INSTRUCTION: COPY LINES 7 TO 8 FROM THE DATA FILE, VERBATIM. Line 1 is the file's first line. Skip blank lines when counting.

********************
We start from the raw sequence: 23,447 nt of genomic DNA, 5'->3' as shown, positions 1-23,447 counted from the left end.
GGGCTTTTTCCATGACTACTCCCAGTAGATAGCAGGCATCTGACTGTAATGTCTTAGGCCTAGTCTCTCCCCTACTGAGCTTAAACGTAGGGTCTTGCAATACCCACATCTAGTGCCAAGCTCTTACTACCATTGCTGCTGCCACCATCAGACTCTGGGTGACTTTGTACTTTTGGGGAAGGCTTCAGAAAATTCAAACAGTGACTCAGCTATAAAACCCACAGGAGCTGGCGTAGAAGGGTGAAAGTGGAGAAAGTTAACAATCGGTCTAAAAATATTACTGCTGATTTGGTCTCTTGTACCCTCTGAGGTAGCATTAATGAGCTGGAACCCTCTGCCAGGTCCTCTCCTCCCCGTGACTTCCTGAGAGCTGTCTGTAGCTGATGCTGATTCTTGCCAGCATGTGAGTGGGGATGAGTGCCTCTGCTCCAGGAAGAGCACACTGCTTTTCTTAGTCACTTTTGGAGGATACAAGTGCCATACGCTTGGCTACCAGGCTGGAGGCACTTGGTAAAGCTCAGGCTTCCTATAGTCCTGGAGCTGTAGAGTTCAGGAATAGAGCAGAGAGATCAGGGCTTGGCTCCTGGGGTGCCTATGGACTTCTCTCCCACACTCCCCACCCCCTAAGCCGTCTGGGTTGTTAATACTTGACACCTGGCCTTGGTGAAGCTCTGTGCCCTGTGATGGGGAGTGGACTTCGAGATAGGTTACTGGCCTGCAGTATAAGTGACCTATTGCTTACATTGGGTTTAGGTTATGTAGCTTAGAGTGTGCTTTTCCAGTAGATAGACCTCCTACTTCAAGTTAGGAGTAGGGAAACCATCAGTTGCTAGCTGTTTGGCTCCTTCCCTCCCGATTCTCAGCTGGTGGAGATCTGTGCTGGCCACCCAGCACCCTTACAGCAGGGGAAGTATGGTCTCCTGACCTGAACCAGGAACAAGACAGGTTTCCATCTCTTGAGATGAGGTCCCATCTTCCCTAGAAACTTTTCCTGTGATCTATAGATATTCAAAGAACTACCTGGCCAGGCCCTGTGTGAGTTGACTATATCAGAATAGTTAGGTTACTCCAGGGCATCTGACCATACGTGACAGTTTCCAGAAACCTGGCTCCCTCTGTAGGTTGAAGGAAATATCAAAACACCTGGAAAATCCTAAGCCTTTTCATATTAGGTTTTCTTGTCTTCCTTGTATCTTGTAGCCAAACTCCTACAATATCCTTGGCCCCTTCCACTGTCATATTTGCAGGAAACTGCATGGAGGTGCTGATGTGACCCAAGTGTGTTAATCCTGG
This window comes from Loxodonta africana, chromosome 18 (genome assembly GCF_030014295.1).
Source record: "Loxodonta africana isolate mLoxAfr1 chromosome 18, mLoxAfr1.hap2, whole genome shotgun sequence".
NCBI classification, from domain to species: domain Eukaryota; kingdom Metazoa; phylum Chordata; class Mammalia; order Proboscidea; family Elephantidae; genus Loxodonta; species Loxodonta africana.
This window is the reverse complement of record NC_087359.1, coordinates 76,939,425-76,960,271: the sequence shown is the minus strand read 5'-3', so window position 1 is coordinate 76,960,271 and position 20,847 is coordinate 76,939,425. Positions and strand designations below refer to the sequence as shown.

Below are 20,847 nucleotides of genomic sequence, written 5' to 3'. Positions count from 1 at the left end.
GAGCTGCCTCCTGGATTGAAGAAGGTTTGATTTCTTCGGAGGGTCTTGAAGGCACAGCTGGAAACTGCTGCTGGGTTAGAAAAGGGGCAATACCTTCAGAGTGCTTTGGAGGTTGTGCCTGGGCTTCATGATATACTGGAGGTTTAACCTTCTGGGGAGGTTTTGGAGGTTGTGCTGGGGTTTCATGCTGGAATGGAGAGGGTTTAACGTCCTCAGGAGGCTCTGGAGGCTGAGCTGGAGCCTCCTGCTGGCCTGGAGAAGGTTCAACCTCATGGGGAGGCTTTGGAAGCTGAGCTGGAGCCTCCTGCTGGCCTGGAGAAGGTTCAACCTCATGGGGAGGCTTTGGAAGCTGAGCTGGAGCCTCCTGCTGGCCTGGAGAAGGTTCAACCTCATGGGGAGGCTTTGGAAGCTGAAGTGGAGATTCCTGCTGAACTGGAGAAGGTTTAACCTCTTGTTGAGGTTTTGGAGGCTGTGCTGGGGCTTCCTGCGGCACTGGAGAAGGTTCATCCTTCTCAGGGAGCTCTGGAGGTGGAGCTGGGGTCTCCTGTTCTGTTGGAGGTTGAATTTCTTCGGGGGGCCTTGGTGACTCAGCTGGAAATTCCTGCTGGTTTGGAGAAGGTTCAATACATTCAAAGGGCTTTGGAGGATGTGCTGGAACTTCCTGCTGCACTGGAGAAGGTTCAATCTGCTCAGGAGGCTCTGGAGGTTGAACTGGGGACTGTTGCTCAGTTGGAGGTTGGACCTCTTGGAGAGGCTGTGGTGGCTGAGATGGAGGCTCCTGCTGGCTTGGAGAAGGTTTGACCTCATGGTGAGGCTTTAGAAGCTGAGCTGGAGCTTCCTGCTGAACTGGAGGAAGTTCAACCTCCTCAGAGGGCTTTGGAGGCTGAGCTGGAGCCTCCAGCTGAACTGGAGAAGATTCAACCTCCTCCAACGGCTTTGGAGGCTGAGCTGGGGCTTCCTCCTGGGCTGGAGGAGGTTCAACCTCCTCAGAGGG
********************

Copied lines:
Below are 20,847 nucleotides of genomic sequence, written 5' to 3'. Positions count from 1 at the left end.
GAGCTGCCTCCTGGATTGAAGAAGGTTTGATTTCTTCGGAGGGTCTTGAAGGCACAGCTGGAAACTGCTGCTGGGTTAGAAAAGGGGCAATACCTTCAGAGTGCTTTGGAGGTTGTGCCTGGGCTTCATGATATACTGGAGGTTTAACCTTCTGGGGAGGTTTTGGAGGTTGTGCTGGGGTTTCATGCTGGAATGGAGAGGGTTTAACGTCCTCAGGAGGCTCTGGAGGCTGAGCTGGAGCCTCCTGCTGGCCTGGAGAAGGTTCAACCTCATGGGGAGGCTTTGGAAGCTGAGCTGGAGCCTCCTGCTGGCCTGGAGAAGGTTCAACCTCATGGGGAGGCTTTGGAAGCTGAGCTGGAGCCTCCTGCTGGCCTGGAGAAGGTTCAACCTCATGGGGAGGCTTTGGAAGCTGAAGTGGAGATTCCTGCTGAACTGGAGAAGGTTTAACCTCTTGTTGAGGTTTTGGAGGCTGTGCTGGGGCTTCCTGCGGCACTGGAGAAGGTTCATCCTTCTCAGGGAGCTCTGGAGGTGGAGCTGGGGTCTCCTGTTCTGTTGGAGGTTGAATTTCTTCGGGGGGCCTTGGTGACTCAGCTGGAAATTCCTGCTGGTTTGGAGAAGGTTCAATACATTCAAAGGGCTTTGGAGGATGTGCTGGAACTTCCTGCTGCACTGGAGAAGGTTCAATCTGCTCAGGAGGCTCTGGAGGTTGAACTGGGGACTGTTGCTCAGTTGGAGGTTGGACCTCTTGGAGAGGCTGTGGTGGCTGAGATGGAGGCTCCTGCTGGCTTGGAGAAGGTTTGACCTCATGGTGAGGCTTTAGAAGCTGAGCTGGAGCTTCCTGCTGAACTGGAGGAAGTTCAACCTCCTCAGAGGGCTTTGGAGGCTGAGCTGGAGCCTCCAGCTGAACTGGAGAAGATTCAACCTCCTCCAACGGCTTTGGAGGCTGAGCTGGGGCTTCCTCCTGGGCTGGAGGAGGTTCAACCTCCTCAGAGGG